Should I Stay Or Should I Go? Moving Employers

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As a professional in Higher Education you may face a dilemma at some point in your career.  Should you stay with your present employer or should you strike out to pursue new opportunities elsewhere? And what might be the effect on your long term career development ? We help you weigh up the pro’s and con’s and examine the implications of each path.

Reasons for Staying

1.       Reputation

Don’t underestimate the value of the reputation you have built up with your present employer. You may have spent years building up your track record, proving that you can deliver results and building relationships with colleagues. Not having to prove yourself constantly can be liberating and can give you credibility and access to higher quality work. Although in some fields (like academia) your professional reputation will transcend a particular institution , for most people moving employers means having to build your reputation all over again.

 2.      Promotion Opportunities

As a known quantity with a proven track record, you are more likely to be considered for promotion even when you may not closely fit the normal selection criteria for a post. You may be offered opportunities , such as secondments, acting up for your boss ,covering maternity leave, or moving into a related career area which are not normally open to external applicants with your level of experience. And you are far more likely to hear and be approached about these opportunities if you are in situ, as many are never advertised.

 3.       Work Life Balance

Starting a fresh role with a new employer can be a steep learning curve as you familiarise yourself with a different environment and new systems. Once you are familiar with your employer’s way of working and your jobrole , it is easier to leave the office on time and work more family friendly hours. Consider whether you are prepared to put more hours and energy into your work for a short period in order to facilitate a move. An employer is also more likely to consider flexible or part time working for employees with long service.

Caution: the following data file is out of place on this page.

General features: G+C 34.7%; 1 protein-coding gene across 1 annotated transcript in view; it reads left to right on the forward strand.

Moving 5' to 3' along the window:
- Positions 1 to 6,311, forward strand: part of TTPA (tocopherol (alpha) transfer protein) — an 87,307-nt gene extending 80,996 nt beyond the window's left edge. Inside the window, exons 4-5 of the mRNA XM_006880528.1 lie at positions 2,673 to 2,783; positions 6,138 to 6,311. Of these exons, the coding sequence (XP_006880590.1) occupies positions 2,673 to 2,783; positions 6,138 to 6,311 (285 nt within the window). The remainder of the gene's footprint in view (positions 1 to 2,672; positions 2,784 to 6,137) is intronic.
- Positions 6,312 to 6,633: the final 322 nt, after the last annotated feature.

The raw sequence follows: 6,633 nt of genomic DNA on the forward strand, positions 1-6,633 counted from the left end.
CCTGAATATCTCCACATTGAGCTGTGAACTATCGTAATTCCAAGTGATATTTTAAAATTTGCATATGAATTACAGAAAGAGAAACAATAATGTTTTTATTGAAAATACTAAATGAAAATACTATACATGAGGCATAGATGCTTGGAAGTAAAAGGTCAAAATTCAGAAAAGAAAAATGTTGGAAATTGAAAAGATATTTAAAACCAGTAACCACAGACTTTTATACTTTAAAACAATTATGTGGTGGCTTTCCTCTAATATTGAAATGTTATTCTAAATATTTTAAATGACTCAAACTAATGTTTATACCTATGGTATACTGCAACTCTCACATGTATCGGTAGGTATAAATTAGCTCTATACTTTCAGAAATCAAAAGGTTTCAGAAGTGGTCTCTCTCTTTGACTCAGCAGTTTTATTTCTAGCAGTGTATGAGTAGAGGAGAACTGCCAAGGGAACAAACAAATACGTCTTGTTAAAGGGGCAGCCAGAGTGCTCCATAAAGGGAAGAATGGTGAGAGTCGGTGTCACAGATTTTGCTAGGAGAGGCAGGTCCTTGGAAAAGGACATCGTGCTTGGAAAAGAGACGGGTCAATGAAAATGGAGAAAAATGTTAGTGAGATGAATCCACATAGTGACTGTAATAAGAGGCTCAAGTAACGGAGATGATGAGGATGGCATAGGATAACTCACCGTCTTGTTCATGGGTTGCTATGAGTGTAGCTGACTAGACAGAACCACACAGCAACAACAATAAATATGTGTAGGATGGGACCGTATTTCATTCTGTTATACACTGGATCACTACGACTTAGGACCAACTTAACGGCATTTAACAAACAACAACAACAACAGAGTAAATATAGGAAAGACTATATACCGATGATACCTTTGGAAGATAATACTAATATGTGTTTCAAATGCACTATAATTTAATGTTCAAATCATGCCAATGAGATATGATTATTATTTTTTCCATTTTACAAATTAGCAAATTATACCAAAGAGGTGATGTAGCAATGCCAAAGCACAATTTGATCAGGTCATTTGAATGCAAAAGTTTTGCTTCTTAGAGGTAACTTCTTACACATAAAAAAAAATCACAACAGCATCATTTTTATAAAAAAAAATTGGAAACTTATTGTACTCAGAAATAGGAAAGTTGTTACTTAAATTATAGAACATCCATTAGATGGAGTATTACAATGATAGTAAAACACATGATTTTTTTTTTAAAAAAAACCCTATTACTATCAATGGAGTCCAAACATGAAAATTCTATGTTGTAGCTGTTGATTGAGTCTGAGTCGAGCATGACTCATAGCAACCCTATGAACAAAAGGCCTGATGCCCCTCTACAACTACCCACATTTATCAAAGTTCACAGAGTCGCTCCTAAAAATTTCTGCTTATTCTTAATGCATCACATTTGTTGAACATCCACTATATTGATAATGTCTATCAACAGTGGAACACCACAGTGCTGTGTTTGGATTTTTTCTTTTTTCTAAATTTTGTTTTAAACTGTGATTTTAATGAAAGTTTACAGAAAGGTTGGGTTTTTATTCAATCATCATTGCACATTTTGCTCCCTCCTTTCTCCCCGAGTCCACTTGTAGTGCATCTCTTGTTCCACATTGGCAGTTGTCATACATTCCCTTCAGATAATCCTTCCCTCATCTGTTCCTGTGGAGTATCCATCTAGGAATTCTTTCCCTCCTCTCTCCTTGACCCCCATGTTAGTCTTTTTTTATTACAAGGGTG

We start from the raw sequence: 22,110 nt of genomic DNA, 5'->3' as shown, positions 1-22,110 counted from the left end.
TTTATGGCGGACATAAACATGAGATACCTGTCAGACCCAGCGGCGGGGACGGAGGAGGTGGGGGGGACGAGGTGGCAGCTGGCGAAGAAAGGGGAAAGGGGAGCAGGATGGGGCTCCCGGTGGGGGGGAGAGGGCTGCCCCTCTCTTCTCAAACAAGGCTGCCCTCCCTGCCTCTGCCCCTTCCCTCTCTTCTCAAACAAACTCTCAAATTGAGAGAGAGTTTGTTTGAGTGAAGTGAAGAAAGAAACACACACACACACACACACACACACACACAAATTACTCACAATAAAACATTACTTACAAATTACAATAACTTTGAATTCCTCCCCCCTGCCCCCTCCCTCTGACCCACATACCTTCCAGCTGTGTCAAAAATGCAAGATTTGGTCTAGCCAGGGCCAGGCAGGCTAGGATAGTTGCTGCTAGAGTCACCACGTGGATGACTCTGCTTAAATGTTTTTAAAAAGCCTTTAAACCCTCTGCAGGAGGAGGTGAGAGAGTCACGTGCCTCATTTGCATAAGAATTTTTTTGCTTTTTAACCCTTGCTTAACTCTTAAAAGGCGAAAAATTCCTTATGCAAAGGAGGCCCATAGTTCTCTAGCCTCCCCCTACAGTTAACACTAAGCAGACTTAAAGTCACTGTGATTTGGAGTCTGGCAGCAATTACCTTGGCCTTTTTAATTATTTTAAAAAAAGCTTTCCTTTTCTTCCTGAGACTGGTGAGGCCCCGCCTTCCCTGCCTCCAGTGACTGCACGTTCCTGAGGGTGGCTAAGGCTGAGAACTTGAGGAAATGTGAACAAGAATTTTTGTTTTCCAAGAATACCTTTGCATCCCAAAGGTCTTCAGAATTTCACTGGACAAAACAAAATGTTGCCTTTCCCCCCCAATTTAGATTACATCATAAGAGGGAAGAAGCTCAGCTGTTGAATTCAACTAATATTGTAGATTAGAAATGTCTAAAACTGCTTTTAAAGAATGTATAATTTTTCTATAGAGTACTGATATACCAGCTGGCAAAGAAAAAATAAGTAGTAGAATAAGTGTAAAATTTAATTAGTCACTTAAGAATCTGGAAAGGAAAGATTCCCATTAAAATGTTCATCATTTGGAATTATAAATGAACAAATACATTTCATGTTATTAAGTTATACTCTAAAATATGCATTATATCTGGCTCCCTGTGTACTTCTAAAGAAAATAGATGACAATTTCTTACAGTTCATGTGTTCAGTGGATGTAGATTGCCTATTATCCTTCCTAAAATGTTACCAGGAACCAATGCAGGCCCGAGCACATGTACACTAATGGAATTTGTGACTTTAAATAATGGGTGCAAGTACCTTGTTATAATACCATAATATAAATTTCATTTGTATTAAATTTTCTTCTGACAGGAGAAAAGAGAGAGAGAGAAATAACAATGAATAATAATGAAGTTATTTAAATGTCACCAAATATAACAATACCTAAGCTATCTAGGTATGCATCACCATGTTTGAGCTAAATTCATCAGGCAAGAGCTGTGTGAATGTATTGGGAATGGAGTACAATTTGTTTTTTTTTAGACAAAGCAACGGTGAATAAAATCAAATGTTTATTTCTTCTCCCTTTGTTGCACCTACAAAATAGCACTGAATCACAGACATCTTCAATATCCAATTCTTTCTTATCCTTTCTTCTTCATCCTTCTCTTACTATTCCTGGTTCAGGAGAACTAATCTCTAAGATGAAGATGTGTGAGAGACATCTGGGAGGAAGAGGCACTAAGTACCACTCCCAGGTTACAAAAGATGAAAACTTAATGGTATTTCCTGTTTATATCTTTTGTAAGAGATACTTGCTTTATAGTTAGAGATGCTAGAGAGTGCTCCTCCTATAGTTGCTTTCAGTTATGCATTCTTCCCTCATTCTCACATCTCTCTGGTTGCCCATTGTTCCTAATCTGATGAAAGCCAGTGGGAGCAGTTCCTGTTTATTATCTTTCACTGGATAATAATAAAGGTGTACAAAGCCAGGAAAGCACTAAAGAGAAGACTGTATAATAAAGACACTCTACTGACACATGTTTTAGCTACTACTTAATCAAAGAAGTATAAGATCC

4.       Established Networks

As well as the camaraderie of familiar colleagues, you will benefit from having built up extensive networks of contacts within and outside your  department. This can make working life easier, as you know who to approach to get things done and you are likely to have more influence within the organisation. Moving employers means you will have to invest time in building networks in your new workplace.

Reasons for Going 

1.        Broader Experience

Having a number of different institutions on your CV can make you more marketable to employers , who value breadth of knowledge across the sector and flexibility. The more senior the position, the more crucial this is, especially for non-academic posts. This is true even of sideways moves, although it is likely that a change of employer will be accompanied by an increase in seniority too.

2.        Job Satisfaction

It is easy to become stale when you have worked for the same employer for a long time. Moving to a fresh environment , working with new colleagues and taking on the challenge of a new role can reinvigorate you and help you enjoy your job again.  This is likely to have a positive impact on your job performance too.

3.         Clean Slate

When you move employers, you have an opportunity to reinvent yourself. This can help you move away from less satisfying areas of work where you may have become a reluctant expert . You can also build a reputation more in tune with how you would like to be viewed.

4.         Negotiating Power

As an external appointment, it is likely that your new employer is anxious to secure your services and entice you to move (after all, they were unable to find a suitable internal candidate). Your new employers may be willing to be flexible in terms of salary and benefits .You are also well placed to negotiate a job role, working hours and training opportunities for which you have always longed.

Of course, all these factors apply to a lesser extent when you consider a move within your institution.

If you are seriously considering a move, it is often worthwhile to have a chat with your present employer about your thinking. It is surprisingly common for employers to discover promotion opportunities, agree to enhance a jobrole or become more flexible in salary and benefits when faced with the loss of a valued employee. Your negotiating power is enhanced when you are in possession of a job offer from a rival institution, although a good employer will welcome the opportunity to discuss your ideas and concerns before you reach that point.

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